2023 Year 12 Student, Finnian, is taking sustainability to the next level in his Textiles Major Work by growing his own fabric.
In addition to wheat fabric, Finnian propagated mulberry bark lace from the Patonga area to decorate the waistline and collar of his garment. He said he wanted to lace to look like the water features that surround Patonga, a town on the NSW Central Coast.
The Mulberry Bark Lace represents the water features and landmarks that surround Patonga
Finnian has a family link to Patonga as it’s his grandmother’s hometown and one of his intentions is to pay homage to the town.
Finnian’s wearable art also pays homage to the traditional owners of the Patonga area, the Kuring-gai peoples and their traditional fishing cultures. Utilising the Textiles Embroidery Machine, Agnew has imprinted models of Indigenous coastal fish traps on the back of the blouse he created. Coastal stone walls were utilised to guide fish into holding ponds where Indigenous people would catch them.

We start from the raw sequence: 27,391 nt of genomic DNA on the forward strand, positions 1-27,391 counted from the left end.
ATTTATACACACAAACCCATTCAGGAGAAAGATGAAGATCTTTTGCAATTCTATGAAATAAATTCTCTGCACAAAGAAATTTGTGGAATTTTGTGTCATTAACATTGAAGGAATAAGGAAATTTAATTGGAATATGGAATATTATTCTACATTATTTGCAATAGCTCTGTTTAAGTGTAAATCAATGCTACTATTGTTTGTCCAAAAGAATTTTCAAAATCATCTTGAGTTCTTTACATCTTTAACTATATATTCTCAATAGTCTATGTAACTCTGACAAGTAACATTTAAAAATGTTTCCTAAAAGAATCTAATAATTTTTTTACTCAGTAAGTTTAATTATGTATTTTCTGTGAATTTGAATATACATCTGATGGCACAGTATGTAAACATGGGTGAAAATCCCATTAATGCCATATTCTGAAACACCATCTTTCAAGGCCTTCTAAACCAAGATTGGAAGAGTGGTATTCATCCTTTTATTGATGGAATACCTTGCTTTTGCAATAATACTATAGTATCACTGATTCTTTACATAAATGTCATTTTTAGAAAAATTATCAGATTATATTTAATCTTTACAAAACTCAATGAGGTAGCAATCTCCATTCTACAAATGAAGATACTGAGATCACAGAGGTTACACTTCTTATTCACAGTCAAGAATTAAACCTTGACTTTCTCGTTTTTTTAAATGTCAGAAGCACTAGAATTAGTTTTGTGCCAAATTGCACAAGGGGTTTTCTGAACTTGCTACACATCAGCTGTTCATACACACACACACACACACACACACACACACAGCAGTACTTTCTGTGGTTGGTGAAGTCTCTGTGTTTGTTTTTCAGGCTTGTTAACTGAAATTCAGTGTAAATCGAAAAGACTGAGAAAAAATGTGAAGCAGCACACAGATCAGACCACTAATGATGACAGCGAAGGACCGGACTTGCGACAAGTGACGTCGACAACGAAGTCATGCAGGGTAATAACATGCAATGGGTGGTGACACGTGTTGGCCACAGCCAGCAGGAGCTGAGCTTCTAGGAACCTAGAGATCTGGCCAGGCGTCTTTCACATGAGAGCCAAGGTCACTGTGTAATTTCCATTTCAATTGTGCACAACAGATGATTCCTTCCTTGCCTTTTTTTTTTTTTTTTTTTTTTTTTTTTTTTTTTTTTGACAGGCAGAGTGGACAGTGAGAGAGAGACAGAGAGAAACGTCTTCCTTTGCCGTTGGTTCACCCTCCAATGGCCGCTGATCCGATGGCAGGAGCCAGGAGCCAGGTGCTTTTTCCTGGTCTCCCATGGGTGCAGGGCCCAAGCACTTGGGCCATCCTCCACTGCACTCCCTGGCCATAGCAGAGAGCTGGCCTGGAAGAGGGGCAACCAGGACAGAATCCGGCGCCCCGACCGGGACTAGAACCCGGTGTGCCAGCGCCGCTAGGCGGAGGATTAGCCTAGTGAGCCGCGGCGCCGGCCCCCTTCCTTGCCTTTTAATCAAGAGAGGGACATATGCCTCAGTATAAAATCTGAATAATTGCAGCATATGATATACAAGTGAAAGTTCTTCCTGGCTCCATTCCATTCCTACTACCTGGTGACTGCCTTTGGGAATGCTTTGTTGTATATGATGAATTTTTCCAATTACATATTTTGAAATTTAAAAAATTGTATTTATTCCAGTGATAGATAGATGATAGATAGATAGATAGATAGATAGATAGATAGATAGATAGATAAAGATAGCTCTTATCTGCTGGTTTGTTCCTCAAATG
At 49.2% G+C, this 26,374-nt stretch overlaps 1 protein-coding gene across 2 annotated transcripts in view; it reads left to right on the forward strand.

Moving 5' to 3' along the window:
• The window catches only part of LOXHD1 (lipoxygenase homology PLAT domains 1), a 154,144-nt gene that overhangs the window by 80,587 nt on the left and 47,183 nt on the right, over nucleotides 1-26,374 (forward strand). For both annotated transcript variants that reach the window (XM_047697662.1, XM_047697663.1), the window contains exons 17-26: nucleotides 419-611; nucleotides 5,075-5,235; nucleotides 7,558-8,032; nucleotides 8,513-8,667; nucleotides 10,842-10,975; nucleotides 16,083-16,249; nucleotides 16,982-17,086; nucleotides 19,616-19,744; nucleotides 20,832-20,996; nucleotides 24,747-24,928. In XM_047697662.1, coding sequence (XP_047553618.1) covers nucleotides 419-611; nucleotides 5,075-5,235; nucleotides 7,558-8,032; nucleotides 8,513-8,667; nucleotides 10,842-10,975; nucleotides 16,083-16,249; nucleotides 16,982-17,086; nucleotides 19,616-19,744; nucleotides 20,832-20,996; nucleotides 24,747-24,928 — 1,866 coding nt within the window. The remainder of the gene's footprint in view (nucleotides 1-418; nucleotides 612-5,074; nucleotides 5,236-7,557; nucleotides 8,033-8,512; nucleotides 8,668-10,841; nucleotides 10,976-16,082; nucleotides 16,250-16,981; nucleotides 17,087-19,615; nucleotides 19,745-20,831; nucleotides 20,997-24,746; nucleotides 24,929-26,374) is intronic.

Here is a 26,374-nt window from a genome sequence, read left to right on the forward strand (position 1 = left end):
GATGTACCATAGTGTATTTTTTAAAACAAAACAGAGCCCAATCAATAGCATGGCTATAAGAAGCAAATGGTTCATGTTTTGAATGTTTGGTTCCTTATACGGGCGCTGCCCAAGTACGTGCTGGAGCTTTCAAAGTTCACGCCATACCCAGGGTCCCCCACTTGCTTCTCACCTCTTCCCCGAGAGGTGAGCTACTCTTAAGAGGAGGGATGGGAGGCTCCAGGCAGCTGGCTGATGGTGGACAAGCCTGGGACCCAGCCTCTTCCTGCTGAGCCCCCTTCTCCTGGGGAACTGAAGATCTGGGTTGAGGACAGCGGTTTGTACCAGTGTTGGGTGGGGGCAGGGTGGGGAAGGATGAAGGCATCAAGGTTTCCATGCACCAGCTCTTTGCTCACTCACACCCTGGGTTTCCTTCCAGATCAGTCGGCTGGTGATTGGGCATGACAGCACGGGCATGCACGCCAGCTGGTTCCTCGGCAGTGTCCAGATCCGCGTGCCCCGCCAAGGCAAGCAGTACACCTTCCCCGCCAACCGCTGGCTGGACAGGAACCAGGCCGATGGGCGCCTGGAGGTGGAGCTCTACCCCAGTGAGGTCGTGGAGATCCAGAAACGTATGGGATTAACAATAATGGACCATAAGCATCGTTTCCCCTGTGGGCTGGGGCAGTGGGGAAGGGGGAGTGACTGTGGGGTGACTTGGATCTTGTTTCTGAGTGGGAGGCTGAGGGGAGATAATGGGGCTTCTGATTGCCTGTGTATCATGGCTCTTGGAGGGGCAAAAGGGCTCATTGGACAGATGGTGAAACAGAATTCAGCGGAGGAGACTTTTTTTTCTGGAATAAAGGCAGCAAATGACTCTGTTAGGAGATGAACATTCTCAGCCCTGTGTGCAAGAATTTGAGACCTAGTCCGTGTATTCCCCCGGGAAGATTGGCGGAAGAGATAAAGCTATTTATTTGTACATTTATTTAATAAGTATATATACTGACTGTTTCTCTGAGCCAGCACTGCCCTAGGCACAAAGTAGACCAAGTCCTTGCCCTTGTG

Using the embroidery machine, Finnian created models of Indigenous coastal fish traps
When designing and creating his work, Finnian spent many Friday afternoons at “Makerspace”, an after school co-curricular activity open to students from Year 7 to Year 12. Students in the space are invited to pursue a passion or interest in any area of design with the help of Technical and Applied Studies staff.
“The whole technology department has been so useful for me, I could not have completed my design without their facilities, knowledge and assistance”
“The whole technology department has been so useful for me, I could not have completed my design without their facilities, knowledge and assistance” Finnian said, “Makerspace was really beneficial to me and I spent a lot of time there, through it, I was able to work with teachers who had expertise in woodwork and printing which allowed me to expand my design beyond sewing”.
Finnian said Textiles was his most challenging subject. “Practising growing the fabric under different conditions was definitely a labour of love but the result was better than I could ever imagine!” he said.
Finnian grew his wheat fabric over a period of 3 months to create the pant leg of his unique design
“I think that my work captures both my essence and the essence of Patonga, I am definitely interested in continuing studying design” Finnian said, “I have been looking at fashion courses at UTS, I originally was not interested in that but was inspired to pursue the industry by the subject and my teacher.”